www.altera.com/support
Technical training
Website
www.altera.com/training
Email
[email protected]
Product literature
Website
www.altera.com/literature
Non-technical support (General)
Email
[email protected]
(Software Licensing) Email
[email protected]
Note:
(1)
Altera Corporation
November 2009
You can also contact your local Altera sales office or sales representative.
MegaCore Version 9.18.0
Info–i
Typographic Conventions
Typographic
Conventions
Visual Cue
The following table shows the typographic conventions that this
document uses.
Meaning
Bold Type with Initial
Capital Letters
Indicates command names, dialog box titles, dialog box options, and other GUI
labels. For example, Save As dialog box.
bold type
Indicates directory names, project names, disk drive names, file names, file name
extensions, and software utility names. For example, \qdesigns directory,
d: drive, and chiptrip.gdf file.
Italic Type with Initial Capital
Letters
Indicates document titles. For example, AN 519: Stratix IV Design Guidelines.
Italic type
Indicates variables. For example, n + 1.
Variable names are enclosed in angle brackets (< >). For example, <file name>
and <project name>.pof file.
Initial Capital Letters
Indicates keyboard keys and menu names. For example, Delete key, and the
Options menu.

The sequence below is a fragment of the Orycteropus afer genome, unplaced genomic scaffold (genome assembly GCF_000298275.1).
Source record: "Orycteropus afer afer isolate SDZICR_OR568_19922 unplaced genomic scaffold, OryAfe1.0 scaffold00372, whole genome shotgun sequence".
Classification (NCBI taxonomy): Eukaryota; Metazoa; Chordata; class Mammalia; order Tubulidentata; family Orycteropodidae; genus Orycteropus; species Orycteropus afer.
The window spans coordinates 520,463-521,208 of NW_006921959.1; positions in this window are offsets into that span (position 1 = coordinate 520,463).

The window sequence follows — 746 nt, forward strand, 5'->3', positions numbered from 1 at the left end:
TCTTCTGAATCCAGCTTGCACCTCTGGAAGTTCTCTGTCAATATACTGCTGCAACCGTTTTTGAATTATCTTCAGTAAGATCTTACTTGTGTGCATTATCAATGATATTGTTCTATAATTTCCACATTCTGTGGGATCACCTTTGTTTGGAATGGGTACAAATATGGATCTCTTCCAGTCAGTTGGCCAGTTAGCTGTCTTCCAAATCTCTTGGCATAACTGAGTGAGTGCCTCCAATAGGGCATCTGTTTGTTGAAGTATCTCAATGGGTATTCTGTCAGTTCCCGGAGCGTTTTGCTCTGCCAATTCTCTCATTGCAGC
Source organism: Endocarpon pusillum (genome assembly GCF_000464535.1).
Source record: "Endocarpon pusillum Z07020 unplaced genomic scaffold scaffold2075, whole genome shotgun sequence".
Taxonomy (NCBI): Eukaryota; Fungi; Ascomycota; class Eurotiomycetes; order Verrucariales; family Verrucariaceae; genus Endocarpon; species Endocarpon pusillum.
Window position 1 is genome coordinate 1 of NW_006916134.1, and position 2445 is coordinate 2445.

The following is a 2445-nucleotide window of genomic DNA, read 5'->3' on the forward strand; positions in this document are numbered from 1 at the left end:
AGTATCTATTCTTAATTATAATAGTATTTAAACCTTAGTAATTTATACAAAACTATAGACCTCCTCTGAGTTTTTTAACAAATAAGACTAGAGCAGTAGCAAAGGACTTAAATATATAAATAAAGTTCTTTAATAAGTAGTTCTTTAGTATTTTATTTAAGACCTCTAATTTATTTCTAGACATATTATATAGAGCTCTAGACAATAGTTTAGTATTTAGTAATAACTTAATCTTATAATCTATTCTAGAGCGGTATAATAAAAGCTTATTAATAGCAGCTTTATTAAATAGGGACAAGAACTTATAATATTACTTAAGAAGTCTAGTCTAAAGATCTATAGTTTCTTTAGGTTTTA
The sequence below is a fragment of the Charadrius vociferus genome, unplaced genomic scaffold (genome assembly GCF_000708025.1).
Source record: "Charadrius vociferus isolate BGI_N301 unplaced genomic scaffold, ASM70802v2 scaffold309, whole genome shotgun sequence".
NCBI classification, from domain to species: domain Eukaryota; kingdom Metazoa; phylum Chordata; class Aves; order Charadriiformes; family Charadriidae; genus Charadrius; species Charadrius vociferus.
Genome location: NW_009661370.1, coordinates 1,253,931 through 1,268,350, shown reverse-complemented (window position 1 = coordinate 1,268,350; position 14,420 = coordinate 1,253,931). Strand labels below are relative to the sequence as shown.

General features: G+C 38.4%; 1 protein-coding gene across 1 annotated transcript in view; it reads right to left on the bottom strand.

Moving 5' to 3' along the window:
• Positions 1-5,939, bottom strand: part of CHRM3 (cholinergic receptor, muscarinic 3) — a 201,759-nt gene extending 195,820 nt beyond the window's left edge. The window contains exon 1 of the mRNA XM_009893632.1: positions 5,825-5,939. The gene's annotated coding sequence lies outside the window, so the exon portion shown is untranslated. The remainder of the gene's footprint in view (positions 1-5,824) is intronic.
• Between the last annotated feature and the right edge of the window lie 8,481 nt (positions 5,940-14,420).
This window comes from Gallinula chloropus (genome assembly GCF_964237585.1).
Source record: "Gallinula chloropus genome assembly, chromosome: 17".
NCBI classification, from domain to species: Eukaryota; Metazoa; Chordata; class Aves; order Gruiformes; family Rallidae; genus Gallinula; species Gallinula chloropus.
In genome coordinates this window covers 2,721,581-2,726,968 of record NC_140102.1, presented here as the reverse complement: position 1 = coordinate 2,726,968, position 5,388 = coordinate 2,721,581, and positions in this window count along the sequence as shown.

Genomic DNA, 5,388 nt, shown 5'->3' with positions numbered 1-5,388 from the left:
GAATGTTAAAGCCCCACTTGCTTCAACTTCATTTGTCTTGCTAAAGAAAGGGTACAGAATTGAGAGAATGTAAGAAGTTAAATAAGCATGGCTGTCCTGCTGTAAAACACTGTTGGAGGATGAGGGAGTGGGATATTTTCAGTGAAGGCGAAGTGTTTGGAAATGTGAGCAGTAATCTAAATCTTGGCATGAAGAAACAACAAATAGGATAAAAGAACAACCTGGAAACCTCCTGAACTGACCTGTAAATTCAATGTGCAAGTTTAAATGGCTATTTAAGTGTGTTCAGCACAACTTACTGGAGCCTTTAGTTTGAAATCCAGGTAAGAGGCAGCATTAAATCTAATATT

“Subheading Title”
Quotation marks indicate references to sections within a document and titles of
Quartus II Help topics. For example, “Typographic Conventions.”
Courier type
Indicates signal, port, register, bit, block, and primitive names. For example,
data1, tdi, and input. Active-low signals are denoted by suffix n. For
example, resetn.
Indicates command line commands and anything that must be typed exactly as
it appears. For example, c:\qdesigns\tutorial\chiptrip.gdf.
Also, indicates sections of an actual file, such as a Report File, references to
parts of files (for example, the AHDL keyword SUBDESIGN), and logic function
names (for example, TRI).
1., 2., 3., and
a., b., c., etc.
Numbered steps indicate a list of items when the sequence of the items is
important, such as the steps listed in a procedure.
■
Bullets indicate a list of items when the sequence of the items is not important.
●
•
1
The hand points to information that requires special attention.
c
A caution calls attention to a condition or possible situation that can damage or
destroy the product or your work.
w
A warning calls attention to a condition or possible situation that can cause you
injury.
r
The angled arrow instructs you to press Enter.
f
The feet direct you to more information about a particular topic.
Info–ii
MegaCore Version 9.1
QDRII SRAM Controller MegaCore Function User Guide
Altera Corporation
November 2009